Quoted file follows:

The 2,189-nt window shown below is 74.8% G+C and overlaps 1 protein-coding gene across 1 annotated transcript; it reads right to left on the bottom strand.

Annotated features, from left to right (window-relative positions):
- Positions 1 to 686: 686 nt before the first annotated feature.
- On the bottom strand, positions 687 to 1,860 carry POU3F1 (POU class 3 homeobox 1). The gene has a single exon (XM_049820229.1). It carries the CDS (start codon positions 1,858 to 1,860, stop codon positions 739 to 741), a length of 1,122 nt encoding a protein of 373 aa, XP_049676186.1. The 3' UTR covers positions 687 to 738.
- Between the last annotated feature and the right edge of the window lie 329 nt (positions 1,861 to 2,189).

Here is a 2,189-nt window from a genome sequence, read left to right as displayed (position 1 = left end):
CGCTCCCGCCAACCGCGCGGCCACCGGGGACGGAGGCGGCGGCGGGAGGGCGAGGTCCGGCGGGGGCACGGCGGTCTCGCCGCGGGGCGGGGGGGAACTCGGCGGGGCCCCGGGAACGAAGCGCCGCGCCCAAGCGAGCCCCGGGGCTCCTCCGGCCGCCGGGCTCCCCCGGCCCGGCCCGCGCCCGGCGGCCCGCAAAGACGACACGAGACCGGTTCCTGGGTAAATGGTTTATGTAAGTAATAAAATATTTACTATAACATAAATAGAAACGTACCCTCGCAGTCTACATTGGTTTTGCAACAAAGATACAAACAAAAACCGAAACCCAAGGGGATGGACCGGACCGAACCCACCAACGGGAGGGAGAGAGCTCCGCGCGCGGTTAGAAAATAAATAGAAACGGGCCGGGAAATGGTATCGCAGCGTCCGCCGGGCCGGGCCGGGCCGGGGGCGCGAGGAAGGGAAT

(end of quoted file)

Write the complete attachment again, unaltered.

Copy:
The 2,189-nt window shown below is 74.8% G+C and overlaps 1 protein-coding gene across 1 annotated transcript; it reads right to left on the bottom strand.

Annotated features, from left to right (window-relative positions):
- Positions 1 to 686: 686 nt before the first annotated feature.
- On the bottom strand, positions 687 to 1,860 carry POU3F1 (POU class 3 homeobox 1). The gene has a single exon (XM_049820229.1). It carries the CDS (start codon positions 1,858 to 1,860, stop codon positions 739 to 741), a length of 1,122 nt encoding a protein of 373 aa, XP_049676186.1. The 3' UTR covers positions 687 to 738.
- Between the last annotated feature and the right edge of the window lie 329 nt (positions 1,861 to 2,189).

Here is a 2,189-nt window from a genome sequence, read left to right as displayed (position 1 = left end):
CGCTCCCGCCAACCGCGCGGCCACCGGGGACGGAGGCGGCGGCGGGAGGGCGAGGTCCGGCGGGGGCACGGCGGTCTCGCCGCGGGGCGGGGGGGAACTCGGCGGGGCCCCGGGAACGAAGCGCCGCGCCCAAGCGAGCCCCGGGGCTCCTCCGGCCGCCGGGCTCCCCCGGCCCGGCCCGCGCCCGGCGGCCCGCAAAGACGACACGAGACCGGTTCCTGGGTAAATGGTTTATGTAAGTAATAAAATATTTACTATAACATAAATAGAAACGTACCCTCGCAGTCTACATTGGTTTTGCAACAAAGATACAAACAAAAACCGAAACCCAAGGGGATGGACCGGACCGAACCCACCAACGGGAGGGAGAGAGCTCCGCGCGCGGTTAGAAAATAAATAGAAACGGGCCGGGAAATGGTATCGCAGCGTCCGCCGGGCCGGGCCGGGCCGGGGGCGCGAGGAAGGGAAT